Sensor or Decorator?
There are two extensions extension points that enables allow plugins to save measures: Sensor and Decorator. A common problem when writing a plugin is to decide which one to use.
A Sensor is invoked once during the analysis of a project. The sensor can invoke a maven plugin, parse a flat file, connect to a web server... For example the Cobertura Sensor invokes the Codehaus Cobertura MOJO. Then the generated XML file is parsed is able to parse the cobertura XML report file generated during execution of your tests and used to save the first-level of measures on resources (project, package or class).
A sensor can access and save measures on the whole tree of resources. Sensor are generally used to add measure at the lowest level of the resource tree.
Decorators are triggered once all sensors have completed. Their decorate method is called on every resource of a certain level bottom up. Decorators can load (SELECT) read and save (INSERT) measures. The call is contextual, i.e it is only possible to access the resource and its children.
Decorators are generally used to consolidate at higher levels measures that have been added by Sensors at the lowest level.
How to Reuse Existing Components
Extensions are registered in an IoC container, with constructor injection. To communicate with other extensions or with existing components provided by the API, just declare them in the constructor of your extension. For example to get references on DatabaseSession or RulesProfile:
You should never directly instantiate classes which implements implement BatchComponent or ServerComponent , because they should be retrieved as an IoC dependency. Otherwise it leads to issues with backward compatibility.
How to Quickly Start the Plugin
As described in the Getting Started page, you can build sources, copy the JAR file to the directory extensions/plugins/ and restart the server. But this approach can quickly become tedious. The following solutions help to edit code without leaving your development environment:
The sonar-dev-maven-plugin allows to lets you start a SonarQubeserver SonarQube server and to deploy the your plugin.
Once the server is launched, hit http://localhost:9000. By default, the in-process database (H2, or Derby prior to SonarQube 3.2) is used but you can specify to use a local MySQL instance instead with the property "-Dsonar.database=mysql". In that case, the sonar schema must exist in the MySQL DB along with the user sonar/sonar (login/password) who which must have all rights on the sonar schema.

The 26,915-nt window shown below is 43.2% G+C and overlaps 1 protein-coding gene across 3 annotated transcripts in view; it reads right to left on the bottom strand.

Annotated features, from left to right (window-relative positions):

# Note that SonarQube versions greater than or equal 4.0 are not supported yet mvn install org.codehaus.sonar:sonar-dev-maven-plugin::start-war -Dsonar.runtimeVersion=3.07.2
Then you can feed the database by inspecting projects:
Add the property -Djava.io.tmpdir=/tmp to the mvn command.
Changes on Java code are not reloaded dynamically. You need to rebuild the plugin and to re-execute sonar-dev-maven-plugin.
Debug Java batch
mvnDebug sonar:sonar and attach your IDE to the remote process. Example in Intellij Idea: Run > Edit configurations > Add new configuration > Remote.
Debug a plugin
- Unzip a sonar distribution
- Edit the conf/wrapper.conf file and uncomment the line : wrapper.java.additional.3=-agentlib:jdwp=transport=dt_socket,server=y,address=8000
- Copy your plugin's jar file to extensions/plugins
- Launch SonarQube with the standard command. The following line will appear in the log : Listening for transport dt_socket at address: 8000
- Attach the IDE to the debug process on port 8000
- Set breakpoints in the source code
We've gathered all our debugging tips into this page.
How to Use External Libraries
A plugin benefits from all the dependencies provided by the API. Execute the following command on your plugin to list them:
- Libraries used for GWT compilation must be defined with scope provided
- The plugin classloader is a child of the Sonar classloader, with a parent-first delegation model. There are two consequences:
- Sonar libraries are automatically inherited. Their versions can not be changed.
- There are side-effects on some libraries, for example the classloader must be explicitly set for XStream:
Code Block java java
XStream xstream = new XStream(); xstream.setClassLoader(getClass().getClassLoader());
How to Log
SLF4J is used as a simple facade of various logging frameworks (log4j, commons-log, logback, java.util.logging). It's simple to use:
Read the SLF4J manual for more details.
How to Get Configuration
org.sonar.api.config.Settings provides properties for batch extensions (global/project settings, command-line parameters, system properties) and server extensions (global settings, system properties, file $SONAR_HOME/conf/sonar.properties). It replaces Apache Commons Configuration that is deprecated since release 2.12.
Persistent properties are also accessible from the Web Service named 'properties'. To exclude some properties from anonymous requests, add the suffix ".secured" to the key (
my.property.secured). It can be useful for license keys for example.
Steps to cover a new language
- Write the grammar. This is the hardest part.
- Write a parser (a parser simply takes a grammar, an input, and will parse it, yielding a parse tree).
- Test your grammar, to ensure it is able to parse your real-life language files.
- Write a few parse tree visitors. Some visitors will compute metrics, while others will enforce coding rules. A dozen or so visitors is sufficient for an initial release.
- Write a SonarQube sensor to launch the visitors. It should query the API to get the list of source files, the list of active coding rules in the quality profile, and the API to save metrics and issues.
Tips and Tricks
- For generating charts use d3.js, which is packaged with SonarQube since version 4.1.
- To create "template" rules (rules that can be duplicated by the user) set the rule's
- To access a constant from a Java class in a .erb file, use J